The Gospel

Posted by Kyle on April 4, 2011

No matter what you believe, the Jesus is significant to you.

The American economy all but rests on the holiday which was originally established to celebrate his birth. Why you celebrate it now is immaterial.

The geo-political struggle between the Middle East and The United States/Europe stems from things supposedly done in his name over 900 years ago.

His birth is literally the turning point in history - B.C. stands for "Before Christ," and A.D. stands for "Anno Domini" or "The Year of our Lord."

Even if you reject what I believe, modern humans cannot escape creating an opinion on who, exactly, this Jesus is. I'll bet you already have at least a rudimentary idea of what you believe even if you never gave it much thought.

I would like to share with you who I think he is and the logically necessary outcome of believing as I do.

The Gospel begins with the premise that there is a single God that created the universe and everything in it, that God is all-powerful and perfect, and that God is good and loves what God has created.

Flowing from that, God necessarily created each of us.

Since God is good (beneficent, just, etc.), God would justifiable expect us to be good as well. If something is perfectly good, it would be contradictory to want anything to be bad or evil.

Check out the news. Think about your day at work (especially if you work in retail, food service, or IT support). People are not good.

Now think about your own life...that kid you bullied in school, the last time you were so mad you could picture doing some really shocking things to someone, the guy you cut-off in traffic and shot the bird for honking at you, etc. I would venture to guess you are not good, either. In fact, I'm betting that sometimes, it might actually be accurate to call you evil. At least, if someone else did the things you've done, you'd call them evil.

If this is the first time you've thought about yourself this way, don't be too shocked. You're not alone. I wouldn't call myself good either. All those examples you thought were about you were really about me.

The problem is that a perfectly good and just God has a really hard time tolerating what God calls evil (all those things we do that are not good). In fact, he refuses to and separates himself from everything that does not measure up to his standard. Since God is the source of life, then separation therefrom is death.

When I present the Gospel, I really try hard to stay away from what I call "church language," but sometimes it's unavoidable...the place you go when you are eternally separated from God is called Hell. Imagine life with absolutely nothing good about it. No sunshine, no friends, no laughter, no good food, no water, and even the good things you like about yourself are gone. All you are and all you have are the worst, most evil and despicable things about you. Absolutely everything positive is taken away.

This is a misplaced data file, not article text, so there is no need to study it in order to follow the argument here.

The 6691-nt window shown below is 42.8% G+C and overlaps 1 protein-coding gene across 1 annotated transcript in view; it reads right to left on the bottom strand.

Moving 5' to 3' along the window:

"But wait," you say, "didn't you say God loves what God created? If he loves us, why would he send us somewhere so terrible?" Way to spot the paradox! The bible is clear that no one is perfect or good, and that if we aren't perfect, we deserve to die, but that he doesn't want any of us to go to Hell.

To fix this, put simply, God became a man and lived the life we all should have lived. This qualified him to die the death we all deserve to die in our place. God took upon himself the punishment we all deserve just so we can know him, love him, and be with him.

You'll hear a lot of people claim that to be saved, what you need to do at this point is pray to God, ask forgiveness for being evil (which we all are), and you'll be saved.

While praying for your sins to be forgiven is certainly necessary, you will not find this as the prescription for salvation anywhere in the Bible.

Here's one way Jesus put it: “If anyone would come after me, he must deny himself and take up his cross daily and follow me. For whoever wants to save his life will lose it, but whoever loses his life for me will save it." (Luke 9:23-24).

Paul said this of the way he was saved: "But whatever was to my profit I now consider loss for the sake of Christ. What is more, I consider everything a loss compared to the surpassing greatness of knowing Christ Jesus my Lord, for whose sake I have lost all things. I consider them rubbish, that I may gain Christ." (Philippians 3:7-8)

In philosophy, there's a Latin phrase - "summum bonum" - which means "highest good." Everyone has one in their own life. It's that one thing that gives you the most value. It might be your looks, or your intelligence, or someone's love, or your job. What Jesus is saying we need to do, and what Paul is saying he did, is to throw away all those things, even if they're good things, in favor of what Christ did for us.

Salvation happens when you accept and depend on the fact that the best thing about you, and the only thing that gives you hope, is that God loved you so much he died for you.

Once that happens, God will change your life. It won't be about religion or churchiness. The things you want will simply and genuinely change.

If you're interested in learning more, leave a comment below or send me a message via my contact page.

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